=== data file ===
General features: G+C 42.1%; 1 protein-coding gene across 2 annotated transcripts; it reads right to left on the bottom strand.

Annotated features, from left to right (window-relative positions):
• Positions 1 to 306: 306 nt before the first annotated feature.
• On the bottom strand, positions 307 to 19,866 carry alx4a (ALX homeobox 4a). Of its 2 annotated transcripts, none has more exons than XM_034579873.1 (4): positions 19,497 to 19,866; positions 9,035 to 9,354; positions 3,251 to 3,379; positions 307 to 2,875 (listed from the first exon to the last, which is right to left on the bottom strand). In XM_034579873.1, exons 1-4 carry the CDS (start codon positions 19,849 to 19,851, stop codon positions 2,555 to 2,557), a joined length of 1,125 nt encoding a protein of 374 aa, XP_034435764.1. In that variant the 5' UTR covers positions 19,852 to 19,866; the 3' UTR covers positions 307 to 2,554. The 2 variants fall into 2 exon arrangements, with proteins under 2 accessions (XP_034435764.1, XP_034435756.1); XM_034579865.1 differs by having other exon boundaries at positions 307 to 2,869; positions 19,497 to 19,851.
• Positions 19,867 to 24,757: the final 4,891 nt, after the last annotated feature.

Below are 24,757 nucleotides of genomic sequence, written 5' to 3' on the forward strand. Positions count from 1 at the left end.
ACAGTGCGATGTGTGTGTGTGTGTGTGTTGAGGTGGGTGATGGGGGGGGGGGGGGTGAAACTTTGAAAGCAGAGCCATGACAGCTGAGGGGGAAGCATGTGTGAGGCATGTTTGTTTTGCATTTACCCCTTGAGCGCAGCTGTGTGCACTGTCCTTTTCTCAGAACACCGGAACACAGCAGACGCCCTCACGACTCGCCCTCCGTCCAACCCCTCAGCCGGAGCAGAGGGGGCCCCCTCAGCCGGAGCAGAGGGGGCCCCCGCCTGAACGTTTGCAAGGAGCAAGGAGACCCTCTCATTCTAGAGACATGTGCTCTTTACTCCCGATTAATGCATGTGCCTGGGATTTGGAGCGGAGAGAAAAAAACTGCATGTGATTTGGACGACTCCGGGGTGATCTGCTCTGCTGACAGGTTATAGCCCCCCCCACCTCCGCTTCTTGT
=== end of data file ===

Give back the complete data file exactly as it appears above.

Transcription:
General features: G+C 42.1%; 1 protein-coding gene across 2 annotated transcripts; it reads right to left on the bottom strand.

Annotated features, from left to right (window-relative positions):
• Positions 1 to 306: 306 nt before the first annotated feature.
• On the bottom strand, positions 307 to 19,866 carry alx4a (ALX homeobox 4a). Of its 2 annotated transcripts, none has more exons than XM_034579873.1 (4): positions 19,497 to 19,866; positions 9,035 to 9,354; positions 3,251 to 3,379; positions 307 to 2,875 (listed from the first exon to the last, which is right to left on the bottom strand). In XM_034579873.1, exons 1-4 carry the CDS (start codon positions 19,849 to 19,851, stop codon positions 2,555 to 2,557), a joined length of 1,125 nt encoding a protein of 374 aa, XP_034435764.1. In that variant the 5' UTR covers positions 19,852 to 19,866; the 3' UTR covers positions 307 to 2,554. The 2 variants fall into 2 exon arrangements, with proteins under 2 accessions (XP_034435764.1, XP_034435756.1); XM_034579865.1 differs by having other exon boundaries at positions 307 to 2,869; positions 19,497 to 19,851.
• Positions 19,867 to 24,757: the final 4,891 nt, after the last annotated feature.

Below are 24,757 nucleotides of genomic sequence, written 5' to 3' on the forward strand. Positions count from 1 at the left end.
ACAGTGCGATGTGTGTGTGTGTGTGTGTTGAGGTGGGTGATGGGGGGGGGGGGGGTGAAACTTTGAAAGCAGAGCCATGACAGCTGAGGGGGAAGCATGTGTGAGGCATGTTTGTTTTGCATTTACCCCTTGAGCGCAGCTGTGTGCACTGTCCTTTTCTCAGAACACCGGAACACAGCAGACGCCCTCACGACTCGCCCTCCGTCCAACCCCTCAGCCGGAGCAGAGGGGGCCCCCTCAGCCGGAGCAGAGGGGGCCCCCGCCTGAACGTTTGCAAGGAGCAAGGAGACCCTCTCATTCTAGAGACATGTGCTCTTTACTCCCGATTAATGCATGTGCCTGGGATTTGGAGCGGAGAGAAAAAAACTGCATGTGATTTGGACGACTCCGGGGTGATCTGCTCTGCTGACAGGTTATAGCCCCCCCCACCTCCGCTTCTTGT